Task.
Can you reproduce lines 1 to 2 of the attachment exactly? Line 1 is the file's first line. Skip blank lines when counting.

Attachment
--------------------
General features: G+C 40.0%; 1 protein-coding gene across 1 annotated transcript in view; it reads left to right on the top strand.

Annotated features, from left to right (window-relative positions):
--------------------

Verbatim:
General features: G+C 40.0%; 1 protein-coding gene across 1 annotated transcript in view; it reads left to right on the top strand.

Annotated features, from left to right (window-relative positions):